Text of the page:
Teenagers aren’t the best at communicating. “Mom, can you take photos of our High School Dance group this Saturday?” is typically asked with just a few days notice.
Mark and I have 7 children combined. 2 Covid 2020 Graduates, a Senior, and a Sophomore. We’ve been taking High School Dance photos for 6 years straight. It’s the best way to get to know their friends and so much fun watching them all grow up over the years! If your child asks you to take photos, do it! It’s the closest opportunity you’ll have to being a fly on the wall on their date.
Pull all the information out of your teen as possible! I ask the following questions:
Once I have the information, I can plan accordingly.
Unless you’re using a dSLR camera with a strong sensor and have RAW editing capabilities, I highly recommend taking photos outside. I check my weather app for the upcoming weather conditions AND to see when the sun will set.
Be sure to check when the sun will set at the location you have in mind. I did a quick drive-by a few days prior to the dance to ensure the lighting would work at the time we set. In Utah, the setting sun can be much earlier behind a tall building or when blocked by the mountains.
To make it easy for everyone, I scout out a location close to where they’ll be having dinner. If you’re familiar with Orem, Utah, you’ll know of Pizzeria 712. It’s located off of busy State Street and not near a field or cool outdoor space. We had to get creative.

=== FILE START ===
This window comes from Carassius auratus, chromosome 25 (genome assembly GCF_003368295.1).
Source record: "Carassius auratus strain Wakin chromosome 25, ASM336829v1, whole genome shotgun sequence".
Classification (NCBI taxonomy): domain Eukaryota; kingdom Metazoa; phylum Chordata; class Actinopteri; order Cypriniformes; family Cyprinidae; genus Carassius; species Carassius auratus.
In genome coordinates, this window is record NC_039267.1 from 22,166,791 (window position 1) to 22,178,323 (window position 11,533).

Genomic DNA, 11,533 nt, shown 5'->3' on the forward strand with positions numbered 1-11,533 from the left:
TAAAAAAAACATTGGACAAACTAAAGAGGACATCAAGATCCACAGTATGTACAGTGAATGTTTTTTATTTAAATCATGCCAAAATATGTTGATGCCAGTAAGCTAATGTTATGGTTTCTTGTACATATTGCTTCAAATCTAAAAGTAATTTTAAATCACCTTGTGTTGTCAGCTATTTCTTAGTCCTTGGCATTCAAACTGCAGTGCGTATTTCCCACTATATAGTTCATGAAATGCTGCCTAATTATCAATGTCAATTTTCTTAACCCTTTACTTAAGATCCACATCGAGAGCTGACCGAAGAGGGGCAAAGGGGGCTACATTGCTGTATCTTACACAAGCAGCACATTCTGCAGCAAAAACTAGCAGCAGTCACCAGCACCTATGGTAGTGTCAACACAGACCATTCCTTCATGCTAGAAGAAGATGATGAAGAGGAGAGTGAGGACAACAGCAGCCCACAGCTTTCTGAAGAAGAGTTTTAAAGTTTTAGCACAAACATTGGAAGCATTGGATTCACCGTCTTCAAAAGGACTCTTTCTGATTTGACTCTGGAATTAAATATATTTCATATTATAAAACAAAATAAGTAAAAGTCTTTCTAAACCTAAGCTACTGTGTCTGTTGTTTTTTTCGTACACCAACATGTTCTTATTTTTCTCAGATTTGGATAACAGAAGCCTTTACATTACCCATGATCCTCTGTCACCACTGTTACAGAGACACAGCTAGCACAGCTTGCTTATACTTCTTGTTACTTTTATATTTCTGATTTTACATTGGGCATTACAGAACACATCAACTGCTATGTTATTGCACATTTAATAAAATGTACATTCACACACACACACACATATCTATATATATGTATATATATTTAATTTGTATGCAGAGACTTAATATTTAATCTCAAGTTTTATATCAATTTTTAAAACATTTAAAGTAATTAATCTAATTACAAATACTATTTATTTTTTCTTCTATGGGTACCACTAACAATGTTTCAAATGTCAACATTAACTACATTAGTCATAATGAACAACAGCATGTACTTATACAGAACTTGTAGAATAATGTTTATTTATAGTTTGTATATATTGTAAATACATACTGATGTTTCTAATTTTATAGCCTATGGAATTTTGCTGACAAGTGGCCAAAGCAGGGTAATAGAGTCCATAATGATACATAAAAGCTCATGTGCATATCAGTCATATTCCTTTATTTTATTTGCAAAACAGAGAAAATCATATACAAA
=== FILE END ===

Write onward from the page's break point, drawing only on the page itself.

The week prior, I hosted the most amazing retro dance party celebrating women in business for the Persnickety Box App. We purchased this $349 couch on Amazon for the event which was still sitting in our garage. Get creative with what you have! Grab ottomans or furniture in your home to create variety.
Before we start, I gather everyone together and tell them how it’s going to go down. I will edit and deliver two to three couple poses and one large group photo. Be very clear, otherwise you’ll be there all night. Believe me 🙂 The girls will want separate bestie photos, silly poses, cheer team groups photos, they’ll want to look at the photos to see how they turned out which will lead to countless re-takes. By all means, if you have the time, great!
I bring Mark or one of my other kids to help usher the couples through, especially with larger groups like this one.
The kids will want their photos immediately! This is another reason why I try to keep it simple. If you get the lighting right from the beginning, you won’t have as much to edit. I try to plan an hour after the shoot to run home, edit and deliver the digital photos before the night is over. The kids don’t want to post and share their dance photos a week later, they want them now! Bless this generation.
During my “group” pow-wow I explain that I’ll be sending their edited photos via a dropbox link to _____ (in this case, Andrew). He will then forward it to them. I remind them not to screenshot their pictures, but to hold and save the full resolution image to their camera roll.
Posing people is my least favorite part of photography. Maybe it’s because I was forced to get family pictures taken at Olan Mills my entire childhood. These kids spend time and hard-earned money on these dates, so I do my best!
I hope this information helps you feel confident taking the dance photos for your teens! Remember, you’re always your own worst critic, it takes practice, just get out there and shoot!
(*disclaimer, I am not for hire. Unfortunately, my two businesses already take too much of my time. If there were only 10 more hours in each day!)